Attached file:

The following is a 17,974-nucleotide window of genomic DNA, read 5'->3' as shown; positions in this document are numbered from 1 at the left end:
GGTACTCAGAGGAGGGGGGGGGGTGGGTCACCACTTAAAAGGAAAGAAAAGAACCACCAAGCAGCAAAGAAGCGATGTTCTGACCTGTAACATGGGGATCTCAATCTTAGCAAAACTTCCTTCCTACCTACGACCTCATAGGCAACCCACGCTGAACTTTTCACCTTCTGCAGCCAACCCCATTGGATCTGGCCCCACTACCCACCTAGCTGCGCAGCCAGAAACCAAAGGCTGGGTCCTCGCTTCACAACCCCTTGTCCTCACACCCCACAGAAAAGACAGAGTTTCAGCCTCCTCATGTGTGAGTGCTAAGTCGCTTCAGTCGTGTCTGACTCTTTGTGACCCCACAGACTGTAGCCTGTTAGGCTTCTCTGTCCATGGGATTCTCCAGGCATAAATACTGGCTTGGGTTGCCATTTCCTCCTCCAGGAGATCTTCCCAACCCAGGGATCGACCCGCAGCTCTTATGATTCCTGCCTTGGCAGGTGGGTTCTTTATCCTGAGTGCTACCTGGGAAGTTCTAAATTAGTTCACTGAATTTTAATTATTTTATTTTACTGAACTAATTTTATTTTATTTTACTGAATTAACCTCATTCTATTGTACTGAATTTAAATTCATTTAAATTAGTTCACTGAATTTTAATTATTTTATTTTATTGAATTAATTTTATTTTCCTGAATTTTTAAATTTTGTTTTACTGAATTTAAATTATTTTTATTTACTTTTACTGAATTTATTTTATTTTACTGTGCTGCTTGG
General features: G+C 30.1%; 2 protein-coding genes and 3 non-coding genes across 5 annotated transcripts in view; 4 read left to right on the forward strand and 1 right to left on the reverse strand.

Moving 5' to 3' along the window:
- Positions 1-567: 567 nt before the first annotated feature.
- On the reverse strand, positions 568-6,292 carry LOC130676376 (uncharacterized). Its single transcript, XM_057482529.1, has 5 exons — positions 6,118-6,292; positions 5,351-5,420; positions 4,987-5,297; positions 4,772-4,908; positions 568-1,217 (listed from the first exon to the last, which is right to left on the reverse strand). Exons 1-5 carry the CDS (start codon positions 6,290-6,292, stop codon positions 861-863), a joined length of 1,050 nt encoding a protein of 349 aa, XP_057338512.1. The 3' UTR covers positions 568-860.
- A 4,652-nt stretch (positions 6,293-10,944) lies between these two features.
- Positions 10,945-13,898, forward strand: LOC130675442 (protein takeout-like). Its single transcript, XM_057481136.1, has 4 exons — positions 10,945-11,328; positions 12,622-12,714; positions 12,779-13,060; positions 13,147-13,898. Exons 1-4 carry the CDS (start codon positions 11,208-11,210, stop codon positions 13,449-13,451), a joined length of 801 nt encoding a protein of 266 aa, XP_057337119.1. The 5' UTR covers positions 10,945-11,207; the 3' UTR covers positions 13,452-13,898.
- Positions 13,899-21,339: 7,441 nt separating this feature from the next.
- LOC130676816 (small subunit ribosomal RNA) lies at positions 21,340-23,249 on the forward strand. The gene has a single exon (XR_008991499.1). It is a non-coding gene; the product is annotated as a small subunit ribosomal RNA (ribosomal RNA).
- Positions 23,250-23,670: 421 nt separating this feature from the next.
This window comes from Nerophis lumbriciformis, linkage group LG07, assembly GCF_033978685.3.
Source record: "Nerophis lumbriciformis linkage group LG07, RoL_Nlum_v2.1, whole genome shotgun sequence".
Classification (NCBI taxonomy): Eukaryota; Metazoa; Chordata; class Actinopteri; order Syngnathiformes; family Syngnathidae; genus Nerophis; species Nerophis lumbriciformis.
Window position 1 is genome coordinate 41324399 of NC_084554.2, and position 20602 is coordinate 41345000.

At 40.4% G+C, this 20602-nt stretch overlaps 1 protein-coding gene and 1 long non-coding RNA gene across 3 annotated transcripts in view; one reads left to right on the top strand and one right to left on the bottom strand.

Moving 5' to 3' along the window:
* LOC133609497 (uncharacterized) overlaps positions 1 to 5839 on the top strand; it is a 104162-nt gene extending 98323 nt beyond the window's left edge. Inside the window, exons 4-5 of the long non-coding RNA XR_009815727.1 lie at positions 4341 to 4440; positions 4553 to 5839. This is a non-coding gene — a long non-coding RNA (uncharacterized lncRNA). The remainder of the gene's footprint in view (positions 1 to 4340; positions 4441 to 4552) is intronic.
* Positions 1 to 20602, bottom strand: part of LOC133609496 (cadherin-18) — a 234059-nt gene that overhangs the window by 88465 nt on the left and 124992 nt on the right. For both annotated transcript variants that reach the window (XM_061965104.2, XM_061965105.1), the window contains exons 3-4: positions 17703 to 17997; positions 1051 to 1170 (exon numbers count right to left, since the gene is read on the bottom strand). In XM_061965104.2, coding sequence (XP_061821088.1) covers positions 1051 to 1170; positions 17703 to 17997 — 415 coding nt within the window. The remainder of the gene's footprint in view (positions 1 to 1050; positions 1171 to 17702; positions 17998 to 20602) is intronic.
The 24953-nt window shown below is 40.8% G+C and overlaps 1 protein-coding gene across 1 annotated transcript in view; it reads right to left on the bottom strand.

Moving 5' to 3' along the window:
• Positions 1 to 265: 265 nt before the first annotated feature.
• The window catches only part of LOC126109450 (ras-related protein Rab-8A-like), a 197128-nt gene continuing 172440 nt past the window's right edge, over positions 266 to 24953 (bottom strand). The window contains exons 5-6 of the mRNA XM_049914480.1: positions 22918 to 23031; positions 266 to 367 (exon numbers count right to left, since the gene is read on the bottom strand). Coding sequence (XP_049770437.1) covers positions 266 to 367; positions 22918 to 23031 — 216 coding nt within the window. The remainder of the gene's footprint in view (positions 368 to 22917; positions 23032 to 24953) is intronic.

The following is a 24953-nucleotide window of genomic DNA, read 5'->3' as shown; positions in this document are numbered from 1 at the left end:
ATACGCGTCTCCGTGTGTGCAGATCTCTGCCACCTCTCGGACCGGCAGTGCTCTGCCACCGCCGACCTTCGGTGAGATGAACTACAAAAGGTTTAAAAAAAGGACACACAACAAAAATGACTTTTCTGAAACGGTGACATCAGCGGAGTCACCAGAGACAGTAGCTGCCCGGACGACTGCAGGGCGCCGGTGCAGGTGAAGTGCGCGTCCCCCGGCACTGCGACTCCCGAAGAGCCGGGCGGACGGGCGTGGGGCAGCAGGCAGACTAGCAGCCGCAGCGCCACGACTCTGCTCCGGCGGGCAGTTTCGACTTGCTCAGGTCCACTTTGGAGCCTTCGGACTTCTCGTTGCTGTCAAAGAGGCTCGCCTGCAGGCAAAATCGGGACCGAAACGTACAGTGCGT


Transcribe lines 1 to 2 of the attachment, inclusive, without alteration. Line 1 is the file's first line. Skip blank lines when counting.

The following is a 17,974-nucleotide window of genomic DNA, read 5'->3' as shown; positions in this document are numbered from 1 at the left end:
GGTACTCAGAGGAGGGGGGGGGGTGGGTCACCACTTAAAAGGAAAGAAAAGAACCACCAAGCAGCAAAGAAGCGATGTTCTGACCTGTAACATGGGGATCTCAATCTTAGCAAAACTTCCTTCCTACCTACGACCTCATAGGCAACCCACGCTGAACTTTTCACCTTCTGCAGCCAACCCCATTGGATCTGGCCCCACTACCCACCTAGCTGCGCAGCCAGAAACCAAAGGCTGGGTCCTCGCTTCACAACCCCTTGTCCTCACACCCCACAGAAAAGACAGAGTTTCAGCCTCCTCATGTGTGAGTGCTAAGTCGCTTCAGTCGTGTCTGACTCTTTGTGACCCCACAGACTGTAGCCTGTTAGGCTTCTCTGTCCATGGGATTCTCCAGGCATAAATACTGGCTTGGGTTGCCATTTCCTCCTCCAGGAGATCTTCCCAACCCAGGGATCGACCCGCAGCTCTTATGATTCCTGCCTTGGCAGGTGGGTTCTTTATCCTGAGTGCTACCTGGGAAGTTCTAAATTAGTTCACTGAATTTTAATTATTTTATTTTACTGAACTAATTTTATTTTATTTTACTGAATTAACCTCATTCTATTGTACTGAATTTAAATTCATTTAAATTAGTTCACTGAATTTTAATTATTTTATTTTATTGAATTAATTTTATTTTCCTGAATTTTTAAATTTTGTTTTACTGAATTTAAATTATTTTTATTTACTTTTACTGAATTTATTTTATTTTACTGTGCTGCTTGG